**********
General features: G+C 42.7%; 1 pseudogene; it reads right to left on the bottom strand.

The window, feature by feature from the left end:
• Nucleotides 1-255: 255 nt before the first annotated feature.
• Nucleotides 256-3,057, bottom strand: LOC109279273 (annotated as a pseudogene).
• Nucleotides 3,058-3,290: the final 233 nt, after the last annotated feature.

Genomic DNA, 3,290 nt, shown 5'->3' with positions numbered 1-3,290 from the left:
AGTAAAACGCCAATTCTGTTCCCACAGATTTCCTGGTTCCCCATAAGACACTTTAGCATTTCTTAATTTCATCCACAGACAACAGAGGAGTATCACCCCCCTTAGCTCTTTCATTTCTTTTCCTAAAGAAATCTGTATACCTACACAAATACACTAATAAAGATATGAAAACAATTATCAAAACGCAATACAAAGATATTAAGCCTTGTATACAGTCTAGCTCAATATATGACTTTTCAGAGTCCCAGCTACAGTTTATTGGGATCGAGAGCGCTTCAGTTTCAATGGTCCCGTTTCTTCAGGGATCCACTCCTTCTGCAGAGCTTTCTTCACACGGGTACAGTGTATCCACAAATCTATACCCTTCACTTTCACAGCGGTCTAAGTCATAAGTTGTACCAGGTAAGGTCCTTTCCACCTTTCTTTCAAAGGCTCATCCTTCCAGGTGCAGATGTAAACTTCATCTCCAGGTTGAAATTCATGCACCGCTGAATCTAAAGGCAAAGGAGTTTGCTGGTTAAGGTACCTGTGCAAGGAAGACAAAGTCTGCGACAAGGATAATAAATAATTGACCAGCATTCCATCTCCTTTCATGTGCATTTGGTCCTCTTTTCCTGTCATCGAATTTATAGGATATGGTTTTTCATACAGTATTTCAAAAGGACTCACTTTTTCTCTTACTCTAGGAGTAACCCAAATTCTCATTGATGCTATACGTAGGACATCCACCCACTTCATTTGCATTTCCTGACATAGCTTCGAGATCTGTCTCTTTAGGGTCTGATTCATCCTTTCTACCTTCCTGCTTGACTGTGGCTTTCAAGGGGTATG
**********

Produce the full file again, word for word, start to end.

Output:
General features: G+C 42.7%; 1 pseudogene; it reads right to left on the bottom strand.

The window, feature by feature from the left end:
• Nucleotides 1-255: 255 nt before the first annotated feature.
• Nucleotides 256-3,057, bottom strand: LOC109279273 (annotated as a pseudogene).
• Nucleotides 3,058-3,290: the final 233 nt, after the last annotated feature.

Genomic DNA, 3,290 nt, shown 5'->3' with positions numbered 1-3,290 from the left:
AGTAAAACGCCAATTCTGTTCCCACAGATTTCCTGGTTCCCCATAAGACACTTTAGCATTTCTTAATTTCATCCACAGACAACAGAGGAGTATCACCCCCCTTAGCTCTTTCATTTCTTTTCCTAAAGAAATCTGTATACCTACACAAATACACTAATAAAGATATGAAAACAATTATCAAAACGCAATACAAAGATATTAAGCCTTGTATACAGTCTAGCTCAATATATGACTTTTCAGAGTCCCAGCTACAGTTTATTGGGATCGAGAGCGCTTCAGTTTCAATGGTCCCGTTTCTTCAGGGATCCACTCCTTCTGCAGAGCTTTCTTCACACGGGTACAGTGTATCCACAAATCTATACCCTTCACTTTCACAGCGGTCTAAGTCATAAGTTGTACCAGGTAAGGTCCTTTCCACCTTTCTTTCAAAGGCTCATCCTTCCAGGTGCAGATGTAAACTTCATCTCCAGGTTGAAATTCATGCACCGCTGAATCTAAAGGCAAAGGAGTTTGCTGGTTAAGGTACCTGTGCAAGGAAGACAAAGTCTGCGACAAGGATAATAAATAATTGACCAGCATTCCATCTCCTTTCATGTGCATTTGGTCCTCTTTTCCTGTCATCGAATTTATAGGATATGGTTTTTCATACAGTATTTCAAAAGGACTCACTTTTTCTCTTACTCTAGGAGTAACCCAAATTCTCATTGATGCTATACGTAGGACATCCACCCACTTCATTTGCATTTCCTGACATAGCTTCGAGATCTGTCTCTTTAGGGTCTGATTCATCCTTTCTACCTTCCTGCTTGACTGTGGCTTTCAAGGGGTATG